By Adjunct Professor, Venette Voundy
Many ask the question, what are the joys of taking a reading course? When considering taking a reading course, the first thing that comes to mind with educators is, “Another class where the instructor is going to force me to find ways to assist in teaching reading in my area of expertise.”
Educators become frustrated, fear or just do not understand why it is necessary to take the state required courses. These feelings are valid, especially if you have taught at the secondary level and know more of your content than focusing on reading instruction. Over the past several years, reading has taken on a negative connotation due to standardized tests. Common Core is now adding to the equation because the standards are embedded in all subject areas. All teachers are being asked to teach reading instruction/strategies and embed these skills in the content areas. This, in a sense, will build students’ reading abilities in the areas of reading instruction: phonemic awareness, phonics, fluency, vocabulary and comprehension.
At the primary level, the emphasis is on all the areas of reading instruction. These teachers begin the reading process of understanding phonemic awareness and phonics which builds into fluency, vocabulary and comprehension. At the secondary level, teachers emphasize vocabulary and comprehension instruction which aids in expanding the reading process. Therefore, reading instruction plays a vital role in all levels of education. It’s essential that teachers have the tools and resources when implementing the complex task of teaching reading. The courses that are required for recertification are the keys to finding those tools and resources that aid educators in building student understanding in reading.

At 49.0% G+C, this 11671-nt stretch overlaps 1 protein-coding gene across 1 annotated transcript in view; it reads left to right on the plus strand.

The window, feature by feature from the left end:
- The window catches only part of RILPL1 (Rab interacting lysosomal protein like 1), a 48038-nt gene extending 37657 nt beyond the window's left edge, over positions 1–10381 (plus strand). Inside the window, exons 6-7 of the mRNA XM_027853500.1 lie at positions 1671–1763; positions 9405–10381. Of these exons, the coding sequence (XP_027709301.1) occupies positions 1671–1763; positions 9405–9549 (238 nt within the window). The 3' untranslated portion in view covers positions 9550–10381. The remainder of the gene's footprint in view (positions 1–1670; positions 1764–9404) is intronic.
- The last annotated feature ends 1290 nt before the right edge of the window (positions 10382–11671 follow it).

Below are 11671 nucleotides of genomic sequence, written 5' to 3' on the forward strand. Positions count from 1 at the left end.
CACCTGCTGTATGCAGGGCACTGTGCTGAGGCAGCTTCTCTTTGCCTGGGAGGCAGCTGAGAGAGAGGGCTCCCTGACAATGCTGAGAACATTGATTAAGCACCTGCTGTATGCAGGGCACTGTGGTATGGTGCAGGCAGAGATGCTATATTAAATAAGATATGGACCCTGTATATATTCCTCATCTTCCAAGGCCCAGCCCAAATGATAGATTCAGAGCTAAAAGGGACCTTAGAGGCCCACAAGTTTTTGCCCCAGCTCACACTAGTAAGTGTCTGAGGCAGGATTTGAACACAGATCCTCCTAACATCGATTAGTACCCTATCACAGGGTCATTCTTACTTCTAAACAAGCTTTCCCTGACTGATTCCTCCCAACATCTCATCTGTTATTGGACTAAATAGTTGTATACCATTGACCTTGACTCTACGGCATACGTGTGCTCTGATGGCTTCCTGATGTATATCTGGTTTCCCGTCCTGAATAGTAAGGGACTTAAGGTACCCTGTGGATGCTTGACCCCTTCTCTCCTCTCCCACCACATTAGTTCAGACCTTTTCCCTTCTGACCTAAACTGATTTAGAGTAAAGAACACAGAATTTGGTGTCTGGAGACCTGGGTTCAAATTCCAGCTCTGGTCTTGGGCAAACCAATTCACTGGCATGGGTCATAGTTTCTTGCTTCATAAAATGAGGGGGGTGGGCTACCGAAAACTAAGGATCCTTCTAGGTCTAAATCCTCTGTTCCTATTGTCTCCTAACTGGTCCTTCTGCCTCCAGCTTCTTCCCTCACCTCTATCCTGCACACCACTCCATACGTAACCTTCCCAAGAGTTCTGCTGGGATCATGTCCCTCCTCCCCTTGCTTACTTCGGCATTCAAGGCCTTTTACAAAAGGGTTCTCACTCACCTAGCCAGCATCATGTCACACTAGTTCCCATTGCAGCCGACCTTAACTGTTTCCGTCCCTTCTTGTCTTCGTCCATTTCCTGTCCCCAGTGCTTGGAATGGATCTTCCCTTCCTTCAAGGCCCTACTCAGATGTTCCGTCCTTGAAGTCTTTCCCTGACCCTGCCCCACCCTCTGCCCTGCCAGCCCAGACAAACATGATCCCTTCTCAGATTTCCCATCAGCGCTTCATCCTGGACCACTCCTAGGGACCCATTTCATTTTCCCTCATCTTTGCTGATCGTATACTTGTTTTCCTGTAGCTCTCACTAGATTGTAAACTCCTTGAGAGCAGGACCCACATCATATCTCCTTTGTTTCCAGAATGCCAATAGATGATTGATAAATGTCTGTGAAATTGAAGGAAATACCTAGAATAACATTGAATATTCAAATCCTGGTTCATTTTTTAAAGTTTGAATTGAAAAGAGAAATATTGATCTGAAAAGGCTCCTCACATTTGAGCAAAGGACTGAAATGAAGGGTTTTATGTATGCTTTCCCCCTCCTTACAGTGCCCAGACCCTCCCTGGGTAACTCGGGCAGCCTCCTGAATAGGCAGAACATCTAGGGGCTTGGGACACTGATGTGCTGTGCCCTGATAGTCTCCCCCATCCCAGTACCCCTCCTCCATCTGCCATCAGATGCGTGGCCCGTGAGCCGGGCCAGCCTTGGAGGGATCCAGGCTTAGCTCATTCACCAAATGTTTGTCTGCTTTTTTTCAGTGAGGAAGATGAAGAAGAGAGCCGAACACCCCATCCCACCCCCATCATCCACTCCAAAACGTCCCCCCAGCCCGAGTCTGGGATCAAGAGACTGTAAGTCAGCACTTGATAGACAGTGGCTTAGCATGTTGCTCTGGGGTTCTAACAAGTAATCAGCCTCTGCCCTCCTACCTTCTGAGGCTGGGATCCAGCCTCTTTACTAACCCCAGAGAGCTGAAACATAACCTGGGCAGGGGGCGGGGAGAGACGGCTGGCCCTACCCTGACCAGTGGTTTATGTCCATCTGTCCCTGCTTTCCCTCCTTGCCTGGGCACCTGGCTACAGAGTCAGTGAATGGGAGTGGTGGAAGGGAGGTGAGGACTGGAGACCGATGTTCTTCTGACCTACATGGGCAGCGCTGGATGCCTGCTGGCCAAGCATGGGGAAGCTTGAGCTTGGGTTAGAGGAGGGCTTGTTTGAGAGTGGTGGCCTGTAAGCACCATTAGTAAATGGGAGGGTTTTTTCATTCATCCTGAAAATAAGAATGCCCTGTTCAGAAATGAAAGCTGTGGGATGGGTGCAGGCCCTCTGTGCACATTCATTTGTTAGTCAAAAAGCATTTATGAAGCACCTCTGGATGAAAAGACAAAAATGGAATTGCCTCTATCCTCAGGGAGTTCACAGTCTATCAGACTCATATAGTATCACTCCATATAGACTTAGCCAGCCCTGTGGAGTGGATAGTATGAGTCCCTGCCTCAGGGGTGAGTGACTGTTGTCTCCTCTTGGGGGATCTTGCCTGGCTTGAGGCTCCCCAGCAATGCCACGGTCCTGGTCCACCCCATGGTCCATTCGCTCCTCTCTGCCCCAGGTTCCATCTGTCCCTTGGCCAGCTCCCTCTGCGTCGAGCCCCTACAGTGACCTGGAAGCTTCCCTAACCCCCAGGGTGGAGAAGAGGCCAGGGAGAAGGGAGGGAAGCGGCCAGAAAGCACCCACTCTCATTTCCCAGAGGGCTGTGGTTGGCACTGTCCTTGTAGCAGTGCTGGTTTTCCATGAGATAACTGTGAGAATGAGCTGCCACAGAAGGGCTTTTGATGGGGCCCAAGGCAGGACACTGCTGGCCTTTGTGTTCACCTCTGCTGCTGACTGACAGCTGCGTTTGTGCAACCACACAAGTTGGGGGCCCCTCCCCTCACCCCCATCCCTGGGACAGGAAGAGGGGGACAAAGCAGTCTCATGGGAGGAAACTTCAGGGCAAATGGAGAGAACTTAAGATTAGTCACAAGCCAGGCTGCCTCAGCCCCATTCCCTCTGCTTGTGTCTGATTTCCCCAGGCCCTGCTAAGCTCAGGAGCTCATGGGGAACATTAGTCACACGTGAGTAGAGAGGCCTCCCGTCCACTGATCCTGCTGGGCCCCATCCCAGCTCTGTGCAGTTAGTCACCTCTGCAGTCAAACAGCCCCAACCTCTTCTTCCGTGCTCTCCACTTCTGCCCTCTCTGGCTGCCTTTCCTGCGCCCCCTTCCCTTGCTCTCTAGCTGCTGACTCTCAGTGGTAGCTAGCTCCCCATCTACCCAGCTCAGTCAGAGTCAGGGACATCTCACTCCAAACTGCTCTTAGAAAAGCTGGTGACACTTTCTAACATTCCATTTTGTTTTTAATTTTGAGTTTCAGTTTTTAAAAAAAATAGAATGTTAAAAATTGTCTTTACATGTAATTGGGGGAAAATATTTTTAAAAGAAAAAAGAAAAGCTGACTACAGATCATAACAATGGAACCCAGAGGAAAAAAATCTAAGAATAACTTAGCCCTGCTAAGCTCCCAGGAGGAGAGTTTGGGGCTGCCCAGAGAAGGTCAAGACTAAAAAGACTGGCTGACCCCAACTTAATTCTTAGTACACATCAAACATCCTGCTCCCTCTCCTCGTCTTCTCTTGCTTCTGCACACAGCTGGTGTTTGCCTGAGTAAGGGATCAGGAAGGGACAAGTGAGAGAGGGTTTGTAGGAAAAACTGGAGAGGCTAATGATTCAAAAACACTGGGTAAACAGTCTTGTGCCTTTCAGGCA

The Continuing Education reading courses are designed for educators to form an understanding of the reading process, learn new and innovative strategies that assist students in making meaning of information and/or evaluate effective methods of assessing reading instruction at all grade levels. The information presented allows teachers to see the practical connection to what they are doing in their classroom to what they are learning in the courses. The joys occur when the light bulb goes off and the educator realizes that they have taught reading within their content. For example, a science teacher learns about the reading strategy think-pair-share and realizes that this is a task that he/she does with students when reading text. The feeling of knowing that you are incorporating strategies to assist students in comprehending information is encouraging. Also, they are able to identify interesting strategies and assessments to take back to the classroom as a result of seeing the connection to what they are teaching.
As educators, at all grade levels, reading is a part of our daily lives. It’s important that we teach our students the skills and strategies that will assist and enhance their understanding of their world in which they live. The Continuing Education reading courses give life and joy to our understanding of reading and the essential strategies needed to teach our students how to engage in the process of reading.